Another use case to run dedicated services node is multi-tier Tier-0 or having a Tier-0 level multi-tenancy model, which is only possible with running multiple instances of dedicated Edge node (Tier-0) for each tenant or services and thus Edge VM deployment is the most economical and flexible option. For the startup design one should adopt Edge VM form factor, then later as growth in bandwidth or services demands, one can lead to selective upgrade of Edge node VM to bare metal form. For Edge VM host convertibility to bare metal , it must be compatible with bare metal requirement. If the design choice is to immunize from most of the future capacity and predictive bandwidth consideration, by default going with bare metal is the right choice (either for ECMP or stateful services). This decision to go with VM versus bare metal also hinges on operational model of the organization in which if the network team owns the lifecycle and relatively want to remain agnostic to workload design and adopt a cloud model by providing generalized capacity then bare metal is also a right choice.

 Services Availability Considerations with Edge Node VM

The availability and service placement for Edge node VM depends on multiple factors due to nature of its flexibility as a VM. Design choices revolves around shared vs dedicated services deployment, number of Edge nodes, in-rack vs multi-rack availability and number of pNIC available in the host, growth, capacity and finally bandwidth required as a whole and per services. In addition, restrictions exists when the Edge node VM coexist with compute VMs in the same host.  In this section the focus is mostly in the context of dedicated edge cluster and availability with two pNICs.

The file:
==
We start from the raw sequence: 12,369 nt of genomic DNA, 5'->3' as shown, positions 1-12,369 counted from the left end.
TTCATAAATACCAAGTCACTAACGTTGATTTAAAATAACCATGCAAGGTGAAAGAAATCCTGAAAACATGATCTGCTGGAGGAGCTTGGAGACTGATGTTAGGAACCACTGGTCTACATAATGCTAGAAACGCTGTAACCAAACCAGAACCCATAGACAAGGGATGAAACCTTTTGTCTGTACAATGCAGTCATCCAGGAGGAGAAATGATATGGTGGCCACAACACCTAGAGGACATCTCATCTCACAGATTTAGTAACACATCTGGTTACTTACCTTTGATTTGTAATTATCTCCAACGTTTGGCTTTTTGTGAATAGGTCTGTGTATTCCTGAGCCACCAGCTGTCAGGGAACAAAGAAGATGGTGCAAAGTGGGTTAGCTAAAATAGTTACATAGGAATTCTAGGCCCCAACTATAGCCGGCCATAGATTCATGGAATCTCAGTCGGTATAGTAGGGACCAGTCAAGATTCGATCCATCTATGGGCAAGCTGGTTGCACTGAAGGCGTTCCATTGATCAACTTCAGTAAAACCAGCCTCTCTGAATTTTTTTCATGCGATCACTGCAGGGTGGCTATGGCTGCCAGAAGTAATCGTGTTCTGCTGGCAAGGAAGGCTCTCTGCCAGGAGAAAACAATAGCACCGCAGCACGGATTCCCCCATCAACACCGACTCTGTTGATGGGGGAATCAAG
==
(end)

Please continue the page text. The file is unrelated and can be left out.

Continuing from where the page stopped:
There are two forms of availability to consider for Edge VM. First is Edge node availability as a VM and second is the service that is running inside Edge VM.  Typically, the Edge node VM availability falls into two models. In-rack verses multi-rack. In-rack availability implies minimum two hosts are available (for both ECMP and stateful services) and failure of a host will trigger either re-deployment of Edge node to available host or a restart of the Edge VM depending on the availability of the underlying hypervisor. For multi-rack availability, the recommendation is to keep availability model for Edge node recovery/restoration/redeployment restricted to rack avoiding any physical fabric related requirement (independent of L2 or L3 fabric).

For the simplest and most common form of Edge deployment is shown in below Figure 7-55: ECMP Base Edge Node Cluster Growth Pattern, in which entire NSX domains is only requiring on Tier-0 active/active (ECMP) services. In this case, it is important to remember that all Tier-1 are distributed by default and thus does not require any specific consideration. The services enablement assumes single rack deployment, with minimum two Tier-0 (ECMP only services) Edge Nodes. The growth pattern starts with two hosts to avoid single point of failure, addition of two additional Edge nodes per host, leading to four hosts with eight Edge nodes delivering eight ECMP forwarding paths. Notice the edge cluster striping is vertical and not much impact how it is striped. If one has requirement to support multi-tenant with each tenant requiring dedicated Tier-0, one must stripe more than one cluster and vertically for which minimum unit of deployment is two hosts with two Edge nodes (this is not shown in below diagram, but one can imagine that arrangement of ECMP services)